Imperialism in the Nineteenth and Twentieth Century

Throughout the late nineteenth and mid twentieth centuries the political and geographical boundries of nations were undergoing rapid changes promoted by capitalism and supported by powerful forces of ideology. However, at the turn of the century we begin to see political uprising, communism and breaking of great empires. This distribution of complex empires was cut in the late 18th and early nineteenth centuries by the English Revolutionary struggle and the Latin American wars of freedom. Nevertheless, some new settlements were established after the period, including the German colonial empire and Belgian colonial empire.

In the late nineteenth century, some European forces were involved in this Scramble for continent. For example, the French colonial empire stretched around 12,347,000 km2 in its peak in the 1920s and 1930s. Multiple historic sources tell us about the transition and evolution of Colonial powers and their colonies from the late nineteenth century to the middle of the twentieth century.

Who, it was the point of complex expansion by European forces, the United States, and the monarchy of Japan during the late nineteenth and early twentieth centuries.

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This point is recognized by the unprecedented pursuit of foreign regional acquisitions. At this moment, states concentrated on building their empires with recent technological advancements and developments, making their region bigger through conquering, and exploiting their resources.

France had complex possessions, at different forms, since the start of the seventeenth century, but in the nineteenth and twentieth centuries, its international foreign complex empire expanded greatly and became the second largest in the world behind the British empire.

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Including metropolitan France, the overall region of the earth under French sovereignty nearly reached 13 million square kilometers in the 1920s and decades, 6 percent of the earth’s land. Called the Belle Époque, the turn of the century was a period characterized by hope, regional harmony, economic prosperity and technical, technological and social innovations. In 1905, government philosophy was formally established.

The twentieth century was a period that started on new year’s day, 1901 (the New York moment. New year’s day, 1901) And finished on Dec 31, 2000. (United States Naval Observatory.) It was the 10th and last the period of the second millennium. It is different from this period called the 1900s which started on new year’s day, 1900 and ended on December 31, 1999. From the past 15th to the mid-20th centuries, Spain ruled at different territories in Europe, Africa, Oceania, America, and the Filipino land. Between the 15th and the first nineteenth centuries, these settlements were considered as part of the Spanish monarchy. It was this early empire to take called “the monarchy on which this light never defines,” because it was indeed geographically large that at least one thing of the empire was in daylight at any given time.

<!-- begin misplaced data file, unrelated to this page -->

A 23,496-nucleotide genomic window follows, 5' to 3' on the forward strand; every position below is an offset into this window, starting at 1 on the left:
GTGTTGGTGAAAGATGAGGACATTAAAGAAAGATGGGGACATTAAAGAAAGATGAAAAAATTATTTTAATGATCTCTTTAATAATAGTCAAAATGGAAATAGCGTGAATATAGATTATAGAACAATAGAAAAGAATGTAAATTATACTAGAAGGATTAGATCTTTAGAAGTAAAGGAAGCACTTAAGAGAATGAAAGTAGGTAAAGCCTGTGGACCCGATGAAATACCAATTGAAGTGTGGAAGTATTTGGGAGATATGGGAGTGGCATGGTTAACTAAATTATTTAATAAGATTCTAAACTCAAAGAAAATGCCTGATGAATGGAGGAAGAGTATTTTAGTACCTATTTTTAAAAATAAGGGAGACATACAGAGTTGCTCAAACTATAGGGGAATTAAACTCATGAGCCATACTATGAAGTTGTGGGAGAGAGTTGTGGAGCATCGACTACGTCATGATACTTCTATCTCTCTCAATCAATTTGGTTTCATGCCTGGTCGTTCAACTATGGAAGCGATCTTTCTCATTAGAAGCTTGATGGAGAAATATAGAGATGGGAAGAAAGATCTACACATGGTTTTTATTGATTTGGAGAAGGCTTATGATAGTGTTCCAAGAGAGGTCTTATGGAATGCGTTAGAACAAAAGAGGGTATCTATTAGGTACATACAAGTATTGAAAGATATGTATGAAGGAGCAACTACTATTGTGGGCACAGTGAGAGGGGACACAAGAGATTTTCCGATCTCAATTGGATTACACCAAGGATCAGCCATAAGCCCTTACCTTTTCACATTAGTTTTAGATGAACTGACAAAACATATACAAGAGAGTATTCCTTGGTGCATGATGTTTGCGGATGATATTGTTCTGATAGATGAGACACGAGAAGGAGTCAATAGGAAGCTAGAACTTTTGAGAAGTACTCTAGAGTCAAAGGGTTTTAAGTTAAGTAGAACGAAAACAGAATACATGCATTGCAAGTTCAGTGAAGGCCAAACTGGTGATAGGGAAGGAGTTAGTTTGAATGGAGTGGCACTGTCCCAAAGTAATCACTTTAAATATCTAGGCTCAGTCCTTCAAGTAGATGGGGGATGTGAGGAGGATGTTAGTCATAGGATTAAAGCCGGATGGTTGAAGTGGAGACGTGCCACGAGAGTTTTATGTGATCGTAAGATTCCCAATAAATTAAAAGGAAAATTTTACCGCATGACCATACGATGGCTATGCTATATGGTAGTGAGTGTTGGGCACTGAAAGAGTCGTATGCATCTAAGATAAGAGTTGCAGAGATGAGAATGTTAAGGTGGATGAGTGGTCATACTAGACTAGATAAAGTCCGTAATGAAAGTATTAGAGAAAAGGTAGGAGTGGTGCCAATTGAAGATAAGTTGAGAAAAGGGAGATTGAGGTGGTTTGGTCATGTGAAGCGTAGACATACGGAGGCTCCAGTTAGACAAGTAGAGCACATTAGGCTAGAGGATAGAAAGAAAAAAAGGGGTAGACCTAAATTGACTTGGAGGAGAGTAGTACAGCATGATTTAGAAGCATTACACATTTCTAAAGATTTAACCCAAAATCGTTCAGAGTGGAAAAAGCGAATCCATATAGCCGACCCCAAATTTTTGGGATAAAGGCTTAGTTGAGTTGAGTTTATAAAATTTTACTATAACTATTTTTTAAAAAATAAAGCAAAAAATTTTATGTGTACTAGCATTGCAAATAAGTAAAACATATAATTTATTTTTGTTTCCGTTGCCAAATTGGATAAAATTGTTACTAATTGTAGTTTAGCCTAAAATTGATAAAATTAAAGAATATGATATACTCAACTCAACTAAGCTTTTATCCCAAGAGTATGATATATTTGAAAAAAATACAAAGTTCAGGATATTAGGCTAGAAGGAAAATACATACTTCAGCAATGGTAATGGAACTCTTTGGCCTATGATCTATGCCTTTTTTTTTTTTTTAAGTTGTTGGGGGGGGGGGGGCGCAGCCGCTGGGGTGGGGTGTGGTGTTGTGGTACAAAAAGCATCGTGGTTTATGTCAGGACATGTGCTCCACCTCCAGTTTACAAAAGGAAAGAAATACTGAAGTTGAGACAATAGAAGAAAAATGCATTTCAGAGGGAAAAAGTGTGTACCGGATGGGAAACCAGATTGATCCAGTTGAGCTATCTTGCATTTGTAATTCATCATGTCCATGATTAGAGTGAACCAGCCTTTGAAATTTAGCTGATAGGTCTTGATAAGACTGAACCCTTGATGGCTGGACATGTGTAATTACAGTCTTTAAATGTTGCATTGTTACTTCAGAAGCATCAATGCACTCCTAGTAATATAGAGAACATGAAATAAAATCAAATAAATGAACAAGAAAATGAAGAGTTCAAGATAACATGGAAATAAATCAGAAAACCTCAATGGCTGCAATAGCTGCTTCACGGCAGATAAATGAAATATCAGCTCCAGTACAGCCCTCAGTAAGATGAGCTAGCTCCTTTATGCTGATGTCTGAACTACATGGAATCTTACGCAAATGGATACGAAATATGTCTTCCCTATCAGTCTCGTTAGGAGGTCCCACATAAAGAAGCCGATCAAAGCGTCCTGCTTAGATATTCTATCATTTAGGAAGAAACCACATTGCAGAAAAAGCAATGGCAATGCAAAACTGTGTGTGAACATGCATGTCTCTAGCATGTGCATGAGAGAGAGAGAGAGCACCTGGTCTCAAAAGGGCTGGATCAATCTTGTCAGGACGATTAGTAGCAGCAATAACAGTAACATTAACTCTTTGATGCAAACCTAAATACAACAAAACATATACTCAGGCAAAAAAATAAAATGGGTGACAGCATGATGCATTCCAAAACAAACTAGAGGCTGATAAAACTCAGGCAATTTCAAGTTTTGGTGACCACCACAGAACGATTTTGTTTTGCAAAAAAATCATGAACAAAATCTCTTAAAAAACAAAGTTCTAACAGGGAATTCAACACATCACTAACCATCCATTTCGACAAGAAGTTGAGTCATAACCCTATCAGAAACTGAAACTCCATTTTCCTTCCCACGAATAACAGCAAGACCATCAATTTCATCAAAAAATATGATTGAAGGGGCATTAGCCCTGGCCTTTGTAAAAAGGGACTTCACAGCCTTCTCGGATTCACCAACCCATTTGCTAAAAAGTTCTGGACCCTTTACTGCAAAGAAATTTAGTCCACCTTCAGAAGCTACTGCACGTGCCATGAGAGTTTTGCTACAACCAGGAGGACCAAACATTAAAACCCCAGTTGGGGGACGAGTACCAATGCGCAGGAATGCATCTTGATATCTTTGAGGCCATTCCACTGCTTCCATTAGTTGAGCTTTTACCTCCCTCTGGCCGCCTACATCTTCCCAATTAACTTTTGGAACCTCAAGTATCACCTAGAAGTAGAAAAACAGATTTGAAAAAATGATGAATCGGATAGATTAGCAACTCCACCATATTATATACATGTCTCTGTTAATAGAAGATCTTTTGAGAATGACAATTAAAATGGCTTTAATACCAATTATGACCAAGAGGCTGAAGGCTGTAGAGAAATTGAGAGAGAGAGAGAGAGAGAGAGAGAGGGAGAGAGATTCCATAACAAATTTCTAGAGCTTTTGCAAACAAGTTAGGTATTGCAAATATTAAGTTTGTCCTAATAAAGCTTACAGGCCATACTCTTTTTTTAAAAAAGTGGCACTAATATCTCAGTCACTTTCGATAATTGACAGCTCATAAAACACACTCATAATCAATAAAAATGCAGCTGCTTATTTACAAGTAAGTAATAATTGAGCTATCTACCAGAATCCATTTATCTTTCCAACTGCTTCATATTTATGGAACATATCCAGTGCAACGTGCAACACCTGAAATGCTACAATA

After the dark ages this country was generally under the power of the Ottoman Empire, except Morocco. The Spanish Empire seized some maritime cities between the 16th and eighteenth centuries. After the nineteenth century, the royal and complex presence of France, Great Britain, Spain and Italy led the entirety of this area under one kind of European occupation.

Most of this publication dates from the nineteenth century through the mid-20th century, when enormous political, economical, and spiritual change affected art and society in some societies through exploitation, imperialism, war, and globalism. The huge example in the area of the room includes stools, the kind of seating common in some culture groups; they are expertly crafted to be useful but also communicative in form and decoration. Chairs were presented by Europeans and so adapted and decorated in local fashions e.g., the highly decorated imperial office from Ghana.